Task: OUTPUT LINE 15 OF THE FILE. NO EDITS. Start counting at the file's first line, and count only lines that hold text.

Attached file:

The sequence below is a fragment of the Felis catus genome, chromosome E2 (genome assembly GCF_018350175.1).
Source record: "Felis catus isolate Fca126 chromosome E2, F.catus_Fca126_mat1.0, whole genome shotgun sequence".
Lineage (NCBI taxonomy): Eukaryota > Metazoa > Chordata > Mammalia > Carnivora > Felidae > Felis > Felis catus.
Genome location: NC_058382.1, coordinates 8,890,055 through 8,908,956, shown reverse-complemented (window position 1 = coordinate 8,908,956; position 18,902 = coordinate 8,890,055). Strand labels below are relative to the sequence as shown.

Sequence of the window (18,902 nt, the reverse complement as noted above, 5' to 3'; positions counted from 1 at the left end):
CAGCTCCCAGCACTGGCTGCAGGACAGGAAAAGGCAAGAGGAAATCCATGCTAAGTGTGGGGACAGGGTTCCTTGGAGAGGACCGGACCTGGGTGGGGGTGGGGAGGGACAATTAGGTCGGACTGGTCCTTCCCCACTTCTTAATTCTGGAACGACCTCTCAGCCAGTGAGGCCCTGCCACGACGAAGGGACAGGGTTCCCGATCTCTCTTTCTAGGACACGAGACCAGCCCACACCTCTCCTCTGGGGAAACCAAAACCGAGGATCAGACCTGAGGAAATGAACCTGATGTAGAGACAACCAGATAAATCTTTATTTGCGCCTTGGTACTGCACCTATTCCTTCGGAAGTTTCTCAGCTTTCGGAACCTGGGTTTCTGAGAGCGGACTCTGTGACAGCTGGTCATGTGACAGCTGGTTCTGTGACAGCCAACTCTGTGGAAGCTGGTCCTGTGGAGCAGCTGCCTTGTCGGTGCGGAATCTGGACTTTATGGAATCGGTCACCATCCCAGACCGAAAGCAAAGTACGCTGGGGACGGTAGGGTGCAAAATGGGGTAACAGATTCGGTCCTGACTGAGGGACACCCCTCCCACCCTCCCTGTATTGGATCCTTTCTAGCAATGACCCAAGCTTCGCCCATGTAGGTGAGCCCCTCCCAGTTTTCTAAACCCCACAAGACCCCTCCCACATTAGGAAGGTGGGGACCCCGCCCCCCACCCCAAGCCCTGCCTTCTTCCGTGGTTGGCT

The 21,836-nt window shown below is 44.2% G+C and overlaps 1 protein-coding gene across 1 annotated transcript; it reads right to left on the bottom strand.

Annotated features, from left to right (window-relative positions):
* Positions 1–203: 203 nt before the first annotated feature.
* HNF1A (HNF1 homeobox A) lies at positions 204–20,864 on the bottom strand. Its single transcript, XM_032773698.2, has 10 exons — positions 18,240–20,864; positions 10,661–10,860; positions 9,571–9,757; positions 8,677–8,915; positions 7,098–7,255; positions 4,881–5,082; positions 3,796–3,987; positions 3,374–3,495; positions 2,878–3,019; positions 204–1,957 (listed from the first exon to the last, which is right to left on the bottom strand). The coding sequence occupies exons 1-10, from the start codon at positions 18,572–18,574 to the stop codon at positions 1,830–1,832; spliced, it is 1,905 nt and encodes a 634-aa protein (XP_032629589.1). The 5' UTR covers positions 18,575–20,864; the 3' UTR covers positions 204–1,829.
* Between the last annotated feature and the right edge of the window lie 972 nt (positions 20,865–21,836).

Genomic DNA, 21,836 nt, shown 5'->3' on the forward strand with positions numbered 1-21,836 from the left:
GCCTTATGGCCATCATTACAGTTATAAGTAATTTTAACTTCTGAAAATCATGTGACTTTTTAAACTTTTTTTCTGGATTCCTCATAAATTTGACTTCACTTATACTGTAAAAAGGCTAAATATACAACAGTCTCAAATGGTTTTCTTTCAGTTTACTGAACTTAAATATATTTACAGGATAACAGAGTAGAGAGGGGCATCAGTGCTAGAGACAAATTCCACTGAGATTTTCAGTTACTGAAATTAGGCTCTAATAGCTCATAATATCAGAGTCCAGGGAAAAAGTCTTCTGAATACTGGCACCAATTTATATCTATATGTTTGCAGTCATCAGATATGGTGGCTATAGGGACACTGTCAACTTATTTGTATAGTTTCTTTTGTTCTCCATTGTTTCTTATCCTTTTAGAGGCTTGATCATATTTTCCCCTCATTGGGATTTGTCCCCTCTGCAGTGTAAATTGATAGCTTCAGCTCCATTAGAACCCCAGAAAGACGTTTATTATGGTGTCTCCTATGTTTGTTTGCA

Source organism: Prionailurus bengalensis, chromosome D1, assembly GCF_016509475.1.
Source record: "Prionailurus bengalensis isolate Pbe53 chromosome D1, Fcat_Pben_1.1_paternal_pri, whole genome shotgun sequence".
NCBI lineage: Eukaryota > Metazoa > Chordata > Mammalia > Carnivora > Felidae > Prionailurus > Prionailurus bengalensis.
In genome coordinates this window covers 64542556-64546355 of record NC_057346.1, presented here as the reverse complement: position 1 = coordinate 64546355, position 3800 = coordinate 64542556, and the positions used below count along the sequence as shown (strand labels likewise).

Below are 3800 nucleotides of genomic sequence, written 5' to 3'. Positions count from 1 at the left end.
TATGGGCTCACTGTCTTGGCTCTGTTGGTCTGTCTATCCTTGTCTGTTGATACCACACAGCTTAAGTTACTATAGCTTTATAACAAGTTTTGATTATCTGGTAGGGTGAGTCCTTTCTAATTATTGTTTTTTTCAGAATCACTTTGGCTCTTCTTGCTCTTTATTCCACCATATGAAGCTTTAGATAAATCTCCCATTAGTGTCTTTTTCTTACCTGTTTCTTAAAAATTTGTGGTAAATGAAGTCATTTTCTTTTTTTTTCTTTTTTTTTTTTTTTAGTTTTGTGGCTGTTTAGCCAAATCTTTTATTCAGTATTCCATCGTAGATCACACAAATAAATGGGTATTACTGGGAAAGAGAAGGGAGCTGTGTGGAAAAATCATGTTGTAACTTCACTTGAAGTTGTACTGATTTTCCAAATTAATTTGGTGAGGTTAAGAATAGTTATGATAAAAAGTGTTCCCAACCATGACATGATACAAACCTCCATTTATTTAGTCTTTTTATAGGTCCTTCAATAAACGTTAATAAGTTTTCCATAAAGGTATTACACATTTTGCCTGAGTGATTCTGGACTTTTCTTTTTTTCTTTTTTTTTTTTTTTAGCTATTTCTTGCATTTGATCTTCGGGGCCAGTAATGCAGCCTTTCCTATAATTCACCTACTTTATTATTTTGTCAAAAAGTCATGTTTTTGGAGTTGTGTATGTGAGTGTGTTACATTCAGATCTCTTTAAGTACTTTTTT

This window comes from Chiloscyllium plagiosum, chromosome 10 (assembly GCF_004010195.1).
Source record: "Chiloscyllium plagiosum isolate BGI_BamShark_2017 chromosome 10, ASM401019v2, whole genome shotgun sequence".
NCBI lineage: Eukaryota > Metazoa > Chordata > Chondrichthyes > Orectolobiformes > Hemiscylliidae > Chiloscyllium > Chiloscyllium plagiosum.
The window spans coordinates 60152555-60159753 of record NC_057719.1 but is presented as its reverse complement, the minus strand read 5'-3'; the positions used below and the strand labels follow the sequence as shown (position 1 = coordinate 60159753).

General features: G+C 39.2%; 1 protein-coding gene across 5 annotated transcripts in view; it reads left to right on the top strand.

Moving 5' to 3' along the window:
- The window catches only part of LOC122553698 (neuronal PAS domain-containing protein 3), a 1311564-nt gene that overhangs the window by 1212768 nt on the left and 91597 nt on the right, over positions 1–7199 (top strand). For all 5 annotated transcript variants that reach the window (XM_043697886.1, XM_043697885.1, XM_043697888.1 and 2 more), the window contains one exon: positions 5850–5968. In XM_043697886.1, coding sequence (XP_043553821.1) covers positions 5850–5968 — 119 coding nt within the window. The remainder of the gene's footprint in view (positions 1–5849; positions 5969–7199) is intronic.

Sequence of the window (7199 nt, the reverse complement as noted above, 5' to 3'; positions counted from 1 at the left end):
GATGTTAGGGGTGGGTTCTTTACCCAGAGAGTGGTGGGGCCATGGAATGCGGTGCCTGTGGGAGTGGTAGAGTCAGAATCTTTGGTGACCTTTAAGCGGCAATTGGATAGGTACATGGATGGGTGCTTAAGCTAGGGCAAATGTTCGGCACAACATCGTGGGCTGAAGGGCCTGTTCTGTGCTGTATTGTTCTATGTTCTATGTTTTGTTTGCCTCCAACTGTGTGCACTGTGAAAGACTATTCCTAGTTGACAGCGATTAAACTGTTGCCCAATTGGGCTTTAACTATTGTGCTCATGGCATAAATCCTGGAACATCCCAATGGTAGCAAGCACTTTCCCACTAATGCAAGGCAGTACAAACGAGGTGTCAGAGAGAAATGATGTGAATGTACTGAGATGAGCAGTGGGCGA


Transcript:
Source record: "Prionailurus bengalensis isolate Pbe53 chromosome D1, Fcat_Pben_1.1_paternal_pri, whole genome shotgun sequence".